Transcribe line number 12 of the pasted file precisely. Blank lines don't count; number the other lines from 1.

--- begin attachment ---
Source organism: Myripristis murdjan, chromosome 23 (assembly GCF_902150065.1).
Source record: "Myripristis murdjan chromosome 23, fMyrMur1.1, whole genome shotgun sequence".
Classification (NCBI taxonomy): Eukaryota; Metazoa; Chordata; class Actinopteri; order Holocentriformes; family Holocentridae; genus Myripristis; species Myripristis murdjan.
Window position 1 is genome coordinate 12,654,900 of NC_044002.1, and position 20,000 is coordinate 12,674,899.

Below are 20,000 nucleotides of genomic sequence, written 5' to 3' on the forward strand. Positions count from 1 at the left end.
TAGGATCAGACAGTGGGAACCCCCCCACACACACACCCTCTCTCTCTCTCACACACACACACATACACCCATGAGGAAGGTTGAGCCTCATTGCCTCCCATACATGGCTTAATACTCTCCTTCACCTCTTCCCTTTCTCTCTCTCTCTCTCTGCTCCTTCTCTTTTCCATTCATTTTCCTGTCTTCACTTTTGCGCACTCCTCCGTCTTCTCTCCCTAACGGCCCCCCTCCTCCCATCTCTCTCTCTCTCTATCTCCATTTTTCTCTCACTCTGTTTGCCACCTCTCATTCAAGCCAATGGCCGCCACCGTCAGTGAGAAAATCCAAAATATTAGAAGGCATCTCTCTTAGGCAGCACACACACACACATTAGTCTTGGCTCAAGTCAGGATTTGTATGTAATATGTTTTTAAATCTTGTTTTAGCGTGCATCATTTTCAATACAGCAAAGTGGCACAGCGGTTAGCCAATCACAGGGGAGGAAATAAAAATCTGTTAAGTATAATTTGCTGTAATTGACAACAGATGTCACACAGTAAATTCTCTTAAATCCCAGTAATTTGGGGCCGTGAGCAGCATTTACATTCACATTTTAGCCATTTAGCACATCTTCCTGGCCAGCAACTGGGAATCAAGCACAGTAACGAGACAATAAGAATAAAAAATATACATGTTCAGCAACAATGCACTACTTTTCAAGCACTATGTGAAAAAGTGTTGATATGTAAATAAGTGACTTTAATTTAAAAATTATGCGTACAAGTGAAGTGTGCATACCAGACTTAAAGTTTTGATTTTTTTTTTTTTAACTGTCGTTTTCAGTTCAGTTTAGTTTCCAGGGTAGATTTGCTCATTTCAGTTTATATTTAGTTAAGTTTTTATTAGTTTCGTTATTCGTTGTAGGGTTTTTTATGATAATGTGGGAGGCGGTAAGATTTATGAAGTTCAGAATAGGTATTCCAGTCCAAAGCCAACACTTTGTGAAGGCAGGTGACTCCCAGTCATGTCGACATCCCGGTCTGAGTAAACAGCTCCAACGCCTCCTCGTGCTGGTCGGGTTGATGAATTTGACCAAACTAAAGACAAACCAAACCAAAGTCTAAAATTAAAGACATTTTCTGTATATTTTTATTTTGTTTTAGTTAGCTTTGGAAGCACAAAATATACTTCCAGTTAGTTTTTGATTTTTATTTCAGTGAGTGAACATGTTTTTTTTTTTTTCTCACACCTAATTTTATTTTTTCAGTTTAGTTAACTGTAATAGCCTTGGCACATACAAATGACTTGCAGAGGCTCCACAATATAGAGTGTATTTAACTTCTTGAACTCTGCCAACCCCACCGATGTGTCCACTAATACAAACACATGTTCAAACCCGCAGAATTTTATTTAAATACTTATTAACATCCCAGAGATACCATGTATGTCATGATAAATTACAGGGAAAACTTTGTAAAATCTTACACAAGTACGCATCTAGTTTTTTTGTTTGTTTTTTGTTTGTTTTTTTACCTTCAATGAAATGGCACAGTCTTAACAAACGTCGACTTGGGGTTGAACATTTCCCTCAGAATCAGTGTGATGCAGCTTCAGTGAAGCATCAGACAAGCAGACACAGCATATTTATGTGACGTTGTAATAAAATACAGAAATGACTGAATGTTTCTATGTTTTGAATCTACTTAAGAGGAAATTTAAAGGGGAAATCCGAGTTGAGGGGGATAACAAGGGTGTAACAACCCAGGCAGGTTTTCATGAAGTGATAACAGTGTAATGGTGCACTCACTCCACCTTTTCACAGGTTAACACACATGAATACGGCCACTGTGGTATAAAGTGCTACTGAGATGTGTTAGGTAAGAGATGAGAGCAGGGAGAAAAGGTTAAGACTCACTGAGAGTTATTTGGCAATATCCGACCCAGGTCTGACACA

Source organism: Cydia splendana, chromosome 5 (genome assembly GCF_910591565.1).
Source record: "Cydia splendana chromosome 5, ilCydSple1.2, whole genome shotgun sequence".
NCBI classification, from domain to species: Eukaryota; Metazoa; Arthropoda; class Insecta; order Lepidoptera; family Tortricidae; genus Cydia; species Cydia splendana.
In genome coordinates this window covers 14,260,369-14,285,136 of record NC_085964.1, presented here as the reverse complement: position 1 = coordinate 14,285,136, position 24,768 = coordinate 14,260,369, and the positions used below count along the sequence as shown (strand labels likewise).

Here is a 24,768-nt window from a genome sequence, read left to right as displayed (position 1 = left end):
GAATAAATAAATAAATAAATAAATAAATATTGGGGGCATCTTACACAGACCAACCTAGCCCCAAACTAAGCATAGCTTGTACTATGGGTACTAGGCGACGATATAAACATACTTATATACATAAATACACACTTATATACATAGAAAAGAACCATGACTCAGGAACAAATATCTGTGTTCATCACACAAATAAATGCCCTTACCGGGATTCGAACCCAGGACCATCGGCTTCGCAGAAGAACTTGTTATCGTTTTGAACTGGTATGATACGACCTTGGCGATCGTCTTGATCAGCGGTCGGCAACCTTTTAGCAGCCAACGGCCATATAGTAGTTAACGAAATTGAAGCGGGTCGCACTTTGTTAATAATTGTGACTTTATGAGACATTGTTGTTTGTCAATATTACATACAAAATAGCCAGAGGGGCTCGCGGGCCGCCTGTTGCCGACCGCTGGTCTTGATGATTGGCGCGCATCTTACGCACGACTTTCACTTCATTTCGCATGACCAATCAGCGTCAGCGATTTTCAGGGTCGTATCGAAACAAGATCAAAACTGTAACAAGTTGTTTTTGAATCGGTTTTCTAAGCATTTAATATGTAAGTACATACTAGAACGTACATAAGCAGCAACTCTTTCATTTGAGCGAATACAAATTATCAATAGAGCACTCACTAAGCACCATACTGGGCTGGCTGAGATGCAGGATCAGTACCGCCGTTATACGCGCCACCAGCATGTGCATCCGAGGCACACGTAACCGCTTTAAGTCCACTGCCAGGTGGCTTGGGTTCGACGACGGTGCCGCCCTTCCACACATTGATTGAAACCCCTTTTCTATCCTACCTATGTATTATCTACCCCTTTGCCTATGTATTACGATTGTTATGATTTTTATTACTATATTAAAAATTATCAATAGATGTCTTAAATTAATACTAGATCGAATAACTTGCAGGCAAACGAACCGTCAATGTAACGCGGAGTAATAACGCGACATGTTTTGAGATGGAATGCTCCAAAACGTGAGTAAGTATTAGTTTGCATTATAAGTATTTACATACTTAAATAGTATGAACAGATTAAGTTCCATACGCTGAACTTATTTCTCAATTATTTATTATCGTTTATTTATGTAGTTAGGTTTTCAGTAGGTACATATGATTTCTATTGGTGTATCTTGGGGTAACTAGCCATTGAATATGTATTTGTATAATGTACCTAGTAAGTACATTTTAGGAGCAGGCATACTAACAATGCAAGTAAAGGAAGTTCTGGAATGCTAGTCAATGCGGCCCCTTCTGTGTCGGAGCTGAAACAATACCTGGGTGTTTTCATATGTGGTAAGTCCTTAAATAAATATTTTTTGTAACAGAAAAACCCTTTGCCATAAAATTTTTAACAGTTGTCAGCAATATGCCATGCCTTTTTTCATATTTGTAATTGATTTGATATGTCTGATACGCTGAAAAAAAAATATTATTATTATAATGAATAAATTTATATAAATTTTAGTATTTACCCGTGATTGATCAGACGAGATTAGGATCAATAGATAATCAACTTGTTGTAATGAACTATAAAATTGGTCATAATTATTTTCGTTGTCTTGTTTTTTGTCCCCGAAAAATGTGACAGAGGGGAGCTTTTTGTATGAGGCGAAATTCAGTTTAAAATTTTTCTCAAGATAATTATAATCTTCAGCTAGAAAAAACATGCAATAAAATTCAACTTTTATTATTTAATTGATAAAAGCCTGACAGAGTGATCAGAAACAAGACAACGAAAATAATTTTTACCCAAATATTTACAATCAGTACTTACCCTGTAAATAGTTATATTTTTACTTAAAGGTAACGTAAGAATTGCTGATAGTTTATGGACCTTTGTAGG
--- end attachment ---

GAATAAATAAATAAATAAATAAATAAATATTGGGGGCATCTTACACAGACCAACCTAGCCCCAAACTAAGCATAGCTTGTACTATGGGTACTAGGCGACGATATAAACATACTTATATACATAAATACACACTTATATACATAGAAAAGAACCATGACTCAGGAACAAATATCTGTGTTCATCACACAAATAAATGCCCTTACCGGGATTCGAACCCAGGACCATCGGCTTCGCAGAAGAACTTGTTATCGTTTTGAACTGGTATGATACGACCTTGGCGATCGTCTTGATCAGCGGTCGGCAACCTTTTAGCAGCCAACGGCCATATAGTAGTTAACGAAATTGAAGCGGGTCGCACTTTGTTAATAATTGTGACTTTATGAGACATTGTTGTTTGTCAATATTACATACAAAATAGCCAGAGGGGCTCGCGGGCCGCCTGTTGCCGACCGCTGGTCTTGATGATTGGCGCGCATCTTACGCACGACTTTCACTTCATTTCGCATGACCAATCAGCGTCAGCGATTTTCAGGGTCGTATCGAAACAAGATCAAAACTGTAACAAGTTGTTTTTGAATCGGTTTTCTAAGCATTTAATATGTAAGTACATACTAGAACGTACATAAGCAGCAACTCTTTCATTTGAGCGAATACAAATTATCAATAGAGCACTCACTAAGCACCATACTGGGCTGGCTGAGATGCAGGATCAGTACCGCCGTTATACGCGCCACCAGCATGTGCATCCGAGGCACACGTAACCGCTTTAAGTCCACTGCCAGGTGGCTTGGGTTCGACGACGGTGCCGCCCTTCCACACATTGATTGAAACCCCTTTTCTATCCTACCTATGTATTATCTACCCCTTTGCCTATGTATTACGATTGTTATGATTTTTATTACTATATTAAAAATTATCAATAGATGTCTTAAATTAATACTAGATCGAATAACTTGCAGGCAAACGAACCGTCAATGTAACGCGGAGTAATAACGCGACATGTTTTGAGATGGAATGCTCCAAAACGTGAGTAAGTATTAGTTTGCATTATAAGTATTTACATACTTAAATAGTATGAACAGATTAAGTTCCATACGCTGAACTTATTTCTCAATTATTTATTATCGTTTATTTATGTAGTTAGGTTTTCAGTAGGTACATATGATTTCTATTGGTGTATCTTGGGGTAACTAGCCATTGAATATGTATTTGTATAATGTACCTAGTAAGTACATTTTAGGAGCAGGCATACTAACAATGCAAGTAAAGGAAGTTCTGGAATGCTAGTCAATGCGGCCCCTTCTGTGTCGGAGCTGAAACAATACCTGGGTGTTTTCATATGTGGTAAGTCCTTAAATAAATATTTTTTGTAACAGAAAAACCCTTTGCCATAAAATTTTTAACAGTTGTCAGCAATATGCCATGCCTTTTTTCATATTTGTAATTGATTTGATATGTCTGATACGCTGAAAAAAAAATATTATTATTATAATGAATAAATTTATATAAATTTTAGTATTTACCCGTGATTGATCAGACGAGATTAGGATCAATAGATAATCAACTTGTTGTAATGAACTATAAAATTGGTCATAATTATTTTCGTTGTCTTGTTTTTTGTCCCCGAAAAATGTGACAGAGGGGAGCTTTTTGTATGAGGCGAAATTCAGTTTAAAATTTTTCTCAAGATAATTATAATCTTCAGCTAGAAAAAACATGCAATAAAATTCAACTTTTATTATTTAATTGATAAAAGCCTGACAGAGTGATCAGAAACAAGACAACGAAAATAATTTTTACCCAAATATTTACAATCAGTACTTACCCTGTAAATAGTTATATTTTTACTTAAAGGTAACGTAAGAATTGCTGATAGTTTATGGACCTTTGTAGG